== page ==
Hint: They were obviously high-calorie crops, since 16 pounds divides into 5,900 calories at 369 calories/lb, not exactly lettuce and cucumber territory (though we did load you down with 12 lbs of cucumbers this year, double the total in 2013). (Cucumbers, BTW, boast a stingy 45 calories/lb, second only to kale in lowest-calorie-per-weight category among our vegetables).

It turns out that potatos and pears accounted for 82% of the calorie drop this year, and 91% of the weight deficit. We provided half as many potatos this year (8½ lbs. In 2014 vs. 17 lbs. in 2013), returning to what is much closer to our historical standard after participating in a U.W. potato research project last year that required us to trial 20 varieties, twice our normal capacity. (We participated again this year, but with 10 varieties). In case you're wondering (though I didn't hear you ask), our potatos produced a very industrious .87 lbs (316 calories) per square foot, slightly up from our last measurement a couple years ago.

Pears were something closer to an actual crop failure for us; because of the cold spring, our Clapp's Favorite tree bore about half its normal flowers, and about half the resulting fruits were stricken with something that caused significant misshapenness and a larger number of grit cells than normal. (We're still researching this.)

 The lackluster 2014 pear harvest...We hope 2015 will be kinder to our pears, peppers, and hardy kiwi.

The lackluster 2014 pear harvest...We hope 2015 will be kinder to our pears, peppers, and hardy kiwi.

One more missing fruit – hardy kiwi, as we forewarned in June – basically accounts for the rest of the pound/calorie shortfall this year (1½ pounds / 400+ calories in a typical season). We experienced a complete crop failure in our kiwi, with the late May green-up shortening the fruiting season so dramatically that the female vine simply declined to bloom. We anticipate (fingers crossed...) a return to normal kiwi and pear production next year.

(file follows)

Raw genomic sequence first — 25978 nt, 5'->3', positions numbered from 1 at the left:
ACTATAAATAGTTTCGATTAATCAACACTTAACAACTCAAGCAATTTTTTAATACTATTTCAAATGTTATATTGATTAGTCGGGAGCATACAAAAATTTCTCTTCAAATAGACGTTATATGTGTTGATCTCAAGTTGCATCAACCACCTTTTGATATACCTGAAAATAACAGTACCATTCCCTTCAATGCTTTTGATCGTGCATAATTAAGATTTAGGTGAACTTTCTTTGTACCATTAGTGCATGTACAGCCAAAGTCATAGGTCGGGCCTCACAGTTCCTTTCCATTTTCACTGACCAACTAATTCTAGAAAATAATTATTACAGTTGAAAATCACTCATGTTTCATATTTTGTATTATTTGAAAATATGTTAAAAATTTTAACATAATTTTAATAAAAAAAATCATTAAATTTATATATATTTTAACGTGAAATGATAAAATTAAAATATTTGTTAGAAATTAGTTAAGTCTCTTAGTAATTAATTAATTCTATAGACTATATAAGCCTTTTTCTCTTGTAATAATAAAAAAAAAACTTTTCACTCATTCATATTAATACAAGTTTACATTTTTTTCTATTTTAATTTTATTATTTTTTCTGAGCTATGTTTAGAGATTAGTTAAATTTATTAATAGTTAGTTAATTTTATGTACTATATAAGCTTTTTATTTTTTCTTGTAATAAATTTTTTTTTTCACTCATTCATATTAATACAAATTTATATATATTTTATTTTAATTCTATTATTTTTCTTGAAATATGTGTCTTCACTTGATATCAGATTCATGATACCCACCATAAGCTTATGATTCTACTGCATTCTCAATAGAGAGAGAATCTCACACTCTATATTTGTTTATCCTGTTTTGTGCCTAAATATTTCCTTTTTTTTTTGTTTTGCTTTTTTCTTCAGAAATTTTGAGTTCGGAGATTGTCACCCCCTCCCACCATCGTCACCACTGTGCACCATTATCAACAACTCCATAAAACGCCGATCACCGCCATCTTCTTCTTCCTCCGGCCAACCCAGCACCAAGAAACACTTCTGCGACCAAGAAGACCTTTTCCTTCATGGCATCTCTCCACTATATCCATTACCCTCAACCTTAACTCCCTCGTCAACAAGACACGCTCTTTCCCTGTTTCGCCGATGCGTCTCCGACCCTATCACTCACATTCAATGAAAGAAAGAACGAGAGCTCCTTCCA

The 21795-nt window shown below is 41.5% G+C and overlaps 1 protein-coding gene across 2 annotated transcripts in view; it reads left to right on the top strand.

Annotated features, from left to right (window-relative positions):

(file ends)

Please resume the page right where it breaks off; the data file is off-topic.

Otherwise, production was pretty much as normal in 2014, despite a ridiculously cold and dry July and first half of August. The cucumbers apparently took no notice of this, nor, strangely, did the tomatos – the 16½ pounds we provided you this year was almost double the 8½ pounds we gave out last year. The sweet peppers on the other hand seemed unduly affected by weather and perhaps placement in the garden as well; the disconsolate plants managed a meager ¾ of a pound for your share bags, down from six or seven in a normal year. But, leave it to the summer squash to pick up the slack: the 13 pounds you got this year over the course of an unprecedented 12 week run was more than double last year's 6 lbs. You're probably still trying to figure out what to do with them all.

With any luck, I'll put together some numbers on average production per square foot, calories of food output per calorie of fuel consumed, and other interesting statistics (interesting to me...) for one of the over-winter newsletters.

But as usual, many thanks to all of you who support our farm each year, bear with the viccisitudes of the growing season, and allow us to tinker with ecologizing the food supply and do the work that feeds our souls.

We wish you well over the cold months, and remember: summer squash always work well as door-stops.

 Mid-September CSA share. We hope we offered a balance of variety, nutrient dense, and tasteful food!

Mid-September CSA share. We hope we offered a balance of variety, nutrient dense, and tasteful food!